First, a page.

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Car with easily replaceable parts that can be 3D printed. Aimed
at a low price for the global market. 3D models available for
I live in a city, and simply parking on the street means I'm
constantly getting bumpers and side panels scratched up by
other cars. Each time involves
insurance companies, estimates,
auto body shops, and being without this vehicle for days to
weeks. It's all rather inconvenient.
At the same time, I care more about function than form and
don't really need some shiny 4-topcoated parts. Something
simple that works would be fine. Wouldn't it be great to send a
file to a local 3D printer, and be able to replace a panel myself?
Make it out of a recyclable type of plastic and I could just
recycle the old one and pay a pretty small price for the new one.
So the idea: This car would be factory made, but as many pieces
as possible would be 3D printable and easily removed and
reattached. The finish would not be high-quality, and this would
be marketed as a lowish cost world car. Parts would be available
for download, to be printed anywhere.
Demand for this product would come from the lower total cost
of ownership that comes with easily replaceable parts. It would
also come from the ability to easily customize components.
The phrase world car is an engineering strategy used to describe an automobile designed to suit the needs of global automotive markets with minimal changes in each market it is sold in. [Voice, Jan 09 2019]
Death of the linear
stepping stone till a full wholistic liquid print [wjt, Jan 09 2019]
Fractal 3D printing
Supposedly stronger than steel [scad mientist, Jan 09 2019]
||I like the idea, but sadly 3D printing can't handle car
sized parts, well, some can but they're so rare
getting a regular part sent will be faster. The
economics are also horrid for 3D printing. I love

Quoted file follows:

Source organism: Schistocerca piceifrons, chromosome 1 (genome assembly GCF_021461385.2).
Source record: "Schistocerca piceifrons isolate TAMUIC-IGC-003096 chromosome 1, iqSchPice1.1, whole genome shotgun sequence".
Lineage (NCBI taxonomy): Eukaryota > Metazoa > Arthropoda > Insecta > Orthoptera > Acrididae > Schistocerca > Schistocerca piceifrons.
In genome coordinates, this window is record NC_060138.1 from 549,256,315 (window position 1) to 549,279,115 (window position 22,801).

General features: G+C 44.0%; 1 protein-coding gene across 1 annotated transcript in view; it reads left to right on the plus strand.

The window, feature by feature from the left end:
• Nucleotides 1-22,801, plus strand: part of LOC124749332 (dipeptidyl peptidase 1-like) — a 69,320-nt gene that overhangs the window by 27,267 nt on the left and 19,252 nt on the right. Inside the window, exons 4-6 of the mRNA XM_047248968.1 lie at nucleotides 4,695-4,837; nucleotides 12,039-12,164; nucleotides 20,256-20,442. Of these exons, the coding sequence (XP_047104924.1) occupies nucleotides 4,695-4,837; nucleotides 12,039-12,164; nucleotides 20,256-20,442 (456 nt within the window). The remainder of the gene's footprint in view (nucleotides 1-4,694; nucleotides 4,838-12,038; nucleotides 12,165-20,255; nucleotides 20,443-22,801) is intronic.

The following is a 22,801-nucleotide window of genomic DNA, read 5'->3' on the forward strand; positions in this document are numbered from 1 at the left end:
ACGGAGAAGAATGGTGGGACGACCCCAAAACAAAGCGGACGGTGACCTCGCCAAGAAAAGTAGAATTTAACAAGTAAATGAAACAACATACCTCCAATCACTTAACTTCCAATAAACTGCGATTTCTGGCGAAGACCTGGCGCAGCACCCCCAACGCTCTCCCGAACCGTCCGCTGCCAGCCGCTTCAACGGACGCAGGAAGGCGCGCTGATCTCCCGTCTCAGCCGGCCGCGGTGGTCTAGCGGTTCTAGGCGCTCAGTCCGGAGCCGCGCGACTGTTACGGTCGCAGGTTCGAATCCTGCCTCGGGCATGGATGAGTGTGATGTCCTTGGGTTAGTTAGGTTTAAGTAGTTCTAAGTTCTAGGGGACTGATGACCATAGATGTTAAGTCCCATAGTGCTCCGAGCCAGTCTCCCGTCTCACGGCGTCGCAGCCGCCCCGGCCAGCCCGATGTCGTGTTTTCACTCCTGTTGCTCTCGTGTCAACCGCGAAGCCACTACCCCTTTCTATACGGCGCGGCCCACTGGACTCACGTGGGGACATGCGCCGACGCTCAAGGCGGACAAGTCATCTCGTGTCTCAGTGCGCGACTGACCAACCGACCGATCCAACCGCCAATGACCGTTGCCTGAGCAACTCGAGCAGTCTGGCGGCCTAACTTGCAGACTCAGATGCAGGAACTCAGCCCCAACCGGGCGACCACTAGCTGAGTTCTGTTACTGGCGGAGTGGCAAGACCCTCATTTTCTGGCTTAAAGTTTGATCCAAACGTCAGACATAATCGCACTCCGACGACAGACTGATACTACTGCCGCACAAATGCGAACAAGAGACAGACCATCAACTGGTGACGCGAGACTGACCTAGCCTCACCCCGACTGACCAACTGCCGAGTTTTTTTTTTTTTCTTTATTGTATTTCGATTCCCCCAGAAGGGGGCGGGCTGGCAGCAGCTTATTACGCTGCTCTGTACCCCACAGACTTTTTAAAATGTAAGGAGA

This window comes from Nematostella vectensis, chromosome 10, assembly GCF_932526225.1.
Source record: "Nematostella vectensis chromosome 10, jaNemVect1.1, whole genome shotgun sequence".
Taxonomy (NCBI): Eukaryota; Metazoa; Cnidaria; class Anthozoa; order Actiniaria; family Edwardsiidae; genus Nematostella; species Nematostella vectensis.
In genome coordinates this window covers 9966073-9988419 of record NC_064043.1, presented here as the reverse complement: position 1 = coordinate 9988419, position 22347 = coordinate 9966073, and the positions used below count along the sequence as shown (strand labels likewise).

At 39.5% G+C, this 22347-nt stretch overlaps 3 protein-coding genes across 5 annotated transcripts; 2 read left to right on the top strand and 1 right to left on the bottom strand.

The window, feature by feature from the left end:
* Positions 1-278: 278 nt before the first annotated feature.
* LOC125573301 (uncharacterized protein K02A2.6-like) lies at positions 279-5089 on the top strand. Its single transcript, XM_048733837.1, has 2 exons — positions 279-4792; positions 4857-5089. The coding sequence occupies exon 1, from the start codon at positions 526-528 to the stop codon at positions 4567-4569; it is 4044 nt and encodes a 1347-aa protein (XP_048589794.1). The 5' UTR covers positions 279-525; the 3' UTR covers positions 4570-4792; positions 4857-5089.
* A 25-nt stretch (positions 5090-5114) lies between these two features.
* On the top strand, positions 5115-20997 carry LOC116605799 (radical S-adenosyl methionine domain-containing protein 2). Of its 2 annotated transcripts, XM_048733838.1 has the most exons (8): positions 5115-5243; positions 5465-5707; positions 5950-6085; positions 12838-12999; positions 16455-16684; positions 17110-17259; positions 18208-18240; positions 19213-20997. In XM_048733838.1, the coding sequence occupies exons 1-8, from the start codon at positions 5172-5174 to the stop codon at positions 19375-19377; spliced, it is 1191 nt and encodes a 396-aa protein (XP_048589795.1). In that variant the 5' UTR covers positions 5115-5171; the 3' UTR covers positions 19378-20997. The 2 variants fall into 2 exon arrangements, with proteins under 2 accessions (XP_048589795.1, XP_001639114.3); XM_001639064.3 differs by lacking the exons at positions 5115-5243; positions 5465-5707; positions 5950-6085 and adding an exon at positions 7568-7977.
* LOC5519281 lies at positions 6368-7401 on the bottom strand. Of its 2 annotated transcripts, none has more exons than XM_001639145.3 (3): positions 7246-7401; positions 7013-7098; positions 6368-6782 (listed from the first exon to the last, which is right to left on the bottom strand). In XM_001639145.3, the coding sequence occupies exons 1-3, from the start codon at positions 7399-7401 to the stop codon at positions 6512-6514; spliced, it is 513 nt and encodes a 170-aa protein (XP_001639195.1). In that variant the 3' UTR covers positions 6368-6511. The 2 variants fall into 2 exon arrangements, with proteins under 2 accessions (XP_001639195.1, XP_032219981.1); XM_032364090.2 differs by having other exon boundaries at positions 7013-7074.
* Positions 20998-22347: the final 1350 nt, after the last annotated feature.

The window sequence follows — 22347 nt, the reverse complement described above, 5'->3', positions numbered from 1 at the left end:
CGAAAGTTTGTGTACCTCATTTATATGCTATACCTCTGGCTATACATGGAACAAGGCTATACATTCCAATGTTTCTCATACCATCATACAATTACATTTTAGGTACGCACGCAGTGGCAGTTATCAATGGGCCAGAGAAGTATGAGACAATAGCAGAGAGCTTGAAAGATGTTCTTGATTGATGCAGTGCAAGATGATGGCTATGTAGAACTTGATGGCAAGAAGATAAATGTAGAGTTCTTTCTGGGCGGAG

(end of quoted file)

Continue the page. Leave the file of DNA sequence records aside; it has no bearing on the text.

drawing up custom parts for RC cars but a large part
is $40-80 even at 1/10 scale. It would be nice if
manufacturers could make files available for various
specific brackets/knobs/other small widgets. I'm
sure they don't enjoy managing spares when they
drop below profitability.
||// 3D printing can't handle car sized parts //
||Not yet. But soon, perhaps sooner than expected. There's big money to be made and lots of companies are interested, for all sorts of applications - vide NASA's "Mars Printer" project*.
||The issue is more likely guaranteeing that any printed parts meet the original specification to meet safety criteria.
*Don't get excited. NASA don't have the technology to 3D-print an entire planet** - they're simply proposing to send a 3D printer on a manned Mars mission so that parts can be manufactured on site, as required.
||**although there are some life-forms that can, Squire Trelane of Gothos among them.
||(+) There are videos of people printing their own tail-light covers, knobs and such, so bumpers aren't too far behind... or ahead.
||// people printing their own ... knobs and such //
||Great, the logical progression of Sturton's inexplicable fascination with misusing photocopiers.
||It's whoever has to clean the glass afterwards that we feel sorry for.
||Seems like an engineering problem more than anything. I can
design a bumper made up of 100 replaceable pieces, each
small enough to print on my home 3D printer.
||Sure, but it would weigh far too much. There's this
problem of handling, rotational inertia in bad places
||What you need are flat panels and simple beams
which are stock, and possibly 3D printed joint
interfaces where they connect together.
||Printing a fractal-like beam can result in a beam that is
stronger then steel. See link. I'm sure the 10,000x
example is irrelevant for practical purposes, but with 3D
printing it is possible to create light weight mostly hollow
structures with internal bracing having a very high
strength to weight ratio. A steel beam of the same shape
would of course be even stronger, but would be very
difficult to construct.
||Efficiently connecting smaller parts would be much
harder. Connections with bolts or any other snap-
together system requires a lot more material around
those point loads, probably losing a lot of the advantage
of this method.
||One possibility for manufacturing a multi-part piece with
complex internal structure might be to take the design,
split it along a plane and fill the cut with a thin layer of
material on both sides of the plane. Find some way to
bond these two planes together, and that will effectively
connect all internal members. Now having that extra
plane of material through the piece might not be ideal,
but probably isn't highly detrimental. Depending on
the method of bonding, that plane of material might be
||// Someone could set up a smack-in-the-teeth-starter type
||I don't imagine this concept will be very popular if it only
works for crank-start cars.
||Elon Musk is far too rich to be called a crank; you have to call him "eccentric" or "idiosyncratic".